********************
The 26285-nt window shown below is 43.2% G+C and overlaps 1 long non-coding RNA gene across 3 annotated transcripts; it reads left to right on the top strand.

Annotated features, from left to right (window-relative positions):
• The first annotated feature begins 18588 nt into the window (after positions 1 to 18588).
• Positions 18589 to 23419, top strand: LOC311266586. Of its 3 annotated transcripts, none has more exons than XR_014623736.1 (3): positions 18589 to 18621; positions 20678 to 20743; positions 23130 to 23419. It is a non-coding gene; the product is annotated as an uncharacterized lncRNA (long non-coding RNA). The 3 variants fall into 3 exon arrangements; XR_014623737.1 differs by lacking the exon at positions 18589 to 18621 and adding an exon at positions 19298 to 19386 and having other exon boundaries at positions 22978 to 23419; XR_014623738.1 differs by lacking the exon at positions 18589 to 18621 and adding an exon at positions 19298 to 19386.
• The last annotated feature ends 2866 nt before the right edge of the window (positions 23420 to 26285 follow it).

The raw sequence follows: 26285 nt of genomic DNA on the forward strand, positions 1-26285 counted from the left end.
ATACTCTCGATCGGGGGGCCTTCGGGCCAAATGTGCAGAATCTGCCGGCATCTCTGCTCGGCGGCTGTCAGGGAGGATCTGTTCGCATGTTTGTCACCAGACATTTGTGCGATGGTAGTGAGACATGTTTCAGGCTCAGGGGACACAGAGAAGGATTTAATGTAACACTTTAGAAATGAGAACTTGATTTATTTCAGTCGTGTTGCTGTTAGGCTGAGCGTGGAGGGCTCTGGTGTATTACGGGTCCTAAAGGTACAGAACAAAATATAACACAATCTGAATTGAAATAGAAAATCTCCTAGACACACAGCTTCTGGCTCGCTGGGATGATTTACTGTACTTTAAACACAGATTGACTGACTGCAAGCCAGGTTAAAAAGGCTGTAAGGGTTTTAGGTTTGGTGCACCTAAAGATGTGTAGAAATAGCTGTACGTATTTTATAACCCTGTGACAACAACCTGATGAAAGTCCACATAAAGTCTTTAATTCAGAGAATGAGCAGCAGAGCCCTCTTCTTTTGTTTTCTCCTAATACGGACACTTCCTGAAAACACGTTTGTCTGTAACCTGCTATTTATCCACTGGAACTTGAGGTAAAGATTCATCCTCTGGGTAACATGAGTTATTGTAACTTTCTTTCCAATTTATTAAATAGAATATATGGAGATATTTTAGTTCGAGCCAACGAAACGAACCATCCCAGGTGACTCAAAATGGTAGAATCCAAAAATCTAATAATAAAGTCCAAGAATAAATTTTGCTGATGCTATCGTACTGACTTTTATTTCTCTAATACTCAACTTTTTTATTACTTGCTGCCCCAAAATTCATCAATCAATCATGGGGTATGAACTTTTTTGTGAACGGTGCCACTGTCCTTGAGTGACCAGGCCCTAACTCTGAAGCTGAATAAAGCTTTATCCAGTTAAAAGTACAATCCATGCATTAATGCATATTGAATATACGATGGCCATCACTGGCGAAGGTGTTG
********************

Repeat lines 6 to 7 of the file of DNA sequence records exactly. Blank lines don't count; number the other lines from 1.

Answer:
The raw sequence follows: 26285 nt of genomic DNA on the forward strand, positions 1-26285 counted from the left end.
ATACTCTCGATCGGGGGGCCTTCGGGCCAAATGTGCAGAATCTGCCGGCATCTCTGCTCGGCGGCTGTCAGGGAGGATCTGTTCGCATGTTTGTCACCAGACATTTGTGCGATGGTAGTGAGACATGTTTCAGGCTCAGGGGACACAGAGAAGGATTTAATGTAACACTTTAGAAATGAGAACTTGATTTATTTCAGTCGTGTTGCTGTTAGGCTGAGCGTGGAGGGCTCTGGTGTATTACGGGTCCTAAAGGTACAGAACAAAATATAACACAATCTGAATTGAAATAGAAAATCTCCTAGACACACAGCTTCTGGCTCGCTGGGATGATTTACTGTACTTTAAACACAGATTGACTGACTGCAAGCCAGGTTAAAAAGGCTGTAAGGGTTTTAGGTTTGGTGCACCTAAAGATGTGTAGAAATAGCTGTACGTATTTTATAACCCTGTGACAACAACCTGATGAAAGTCCACATAAAGTCTTTAATTCAGAGAATGAGCAGCAGAGCCCTCTTCTTTTGTTTTCTCCTAATACGGACACTTCCTGAAAACACGTTTGTCTGTAACCTGCTATTTATCCACTGGAACTTGAGGTAAAGATTCATCCTCTGGGTAACATGAGTTATTGTAACTTTCTTTCCAATTTATTAAATAGAATATATGGAGATATTTTAGTTCGAGCCAACGAAACGAACCATCCCAGGTGACTCAAAATGGTAGAATCCAAAAATCTAATAATAAAGTCCAAGAATAAATTTTGCTGATGCTATCGTACTGACTTTTATTTCTCTAATACTCAACTTTTTTATTACTTGCTGCCCCAAAATTCATCAATCAATCATGGGGTATGAACTTTTTTGTGAACGGTGCCACTGTCCTTGAGTGACCAGGCCCTAACTCTGAAGCTGAATAAAGCTTTATCCAGTTAAAAGTACAATCCATGCATTAATGCATATTGAATATACGATGGCCATCACTGGCGAAGGTGTTG